This book offers suggestions regarding how pastoral counselors can navigate the changing landscape of mental health care in our current context to maintain unity amid our diversity. Pastoral counseling continues to evolve from its origins as a specialized ministry to an approach to mental health care offered in a wide array of contexts, including both religious and secular settings. The book first offers an introduction to the discipline of pastoral counseling by outlining a brief history of pastoral counseling as well as an understanding of how the discipline maintains unity amid the vast diversity of practices and practitioners. Then, it details pastoral counseling theory and practice according to three precepts: a way of being, a way of understanding, and a way of intervening. Next, the book reflects the religious diversity present among pastoral counselors and those they serve. It further illustrates special issues in pastoral counseling. These special issues further exemplify the distinctiveness of pastoral counseling as evidenced by the functions of referral, consultation, and collaboration, the education and supervision of pastoral counselors, and the use of both qualitative and quantitative research methods. In recognition of our increased technological abilities, as well as the dearth of mental health resources available in some geographic regions, the book guides the reader in understanding distance counseling and how to engage in an ethical distance counseling practice. Finally, the book builds on the theory and practice of pastoral counseling by offering a prophetic call for the future of the discipline.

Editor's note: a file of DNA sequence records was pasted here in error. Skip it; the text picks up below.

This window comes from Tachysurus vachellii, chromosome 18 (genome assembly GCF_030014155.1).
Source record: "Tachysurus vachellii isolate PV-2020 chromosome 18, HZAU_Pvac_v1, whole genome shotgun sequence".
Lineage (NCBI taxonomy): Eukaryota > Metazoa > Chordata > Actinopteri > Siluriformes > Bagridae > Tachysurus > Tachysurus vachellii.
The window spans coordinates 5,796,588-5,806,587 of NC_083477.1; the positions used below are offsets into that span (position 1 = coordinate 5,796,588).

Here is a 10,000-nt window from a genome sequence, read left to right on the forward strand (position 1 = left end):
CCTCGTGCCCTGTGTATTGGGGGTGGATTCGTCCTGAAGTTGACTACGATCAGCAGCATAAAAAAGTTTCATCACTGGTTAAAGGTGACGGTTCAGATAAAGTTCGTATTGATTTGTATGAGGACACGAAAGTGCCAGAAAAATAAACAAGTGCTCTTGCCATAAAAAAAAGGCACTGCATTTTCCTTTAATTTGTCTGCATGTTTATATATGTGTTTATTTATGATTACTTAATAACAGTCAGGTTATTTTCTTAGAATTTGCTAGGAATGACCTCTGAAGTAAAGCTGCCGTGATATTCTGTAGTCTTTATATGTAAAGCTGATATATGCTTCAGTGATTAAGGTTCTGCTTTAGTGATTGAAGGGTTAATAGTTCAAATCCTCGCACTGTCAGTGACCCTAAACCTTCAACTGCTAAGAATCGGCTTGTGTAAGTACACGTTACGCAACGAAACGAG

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The Dictionary of Pastoral Care and Counseling identifies pastoral counseling as a 20th-century phenomenon. E. Brooks Holifield (1983) highlighted how early American pastoral care reflected social and theological issues of the time. Pastoral counseling in liberal congregations began to shift away from cognitive, intellectual answers and toward helping parishioners surrender to a “wider self” that would lead to transformation. For pastoral counselors and theologians, psychoanalysis raised awareness that human emotional, spiritual, and volitional life was more complex and mysterious than supposed by earlier theological anthropologies. The Association for Clinical Pastoral Education standardized clinical pastoral education (CPE) as a professional education program for ministry with a focus on pastoral identity, interpersonal competence, and chaplaincy skills. Pastoral counseling specialization gained credibility partly through academic interest in seminaries and graduate schools. Although racial and multicultural tensions contributed to slow growth in the United States, pastoral counseling gained strength in Asia and Africa.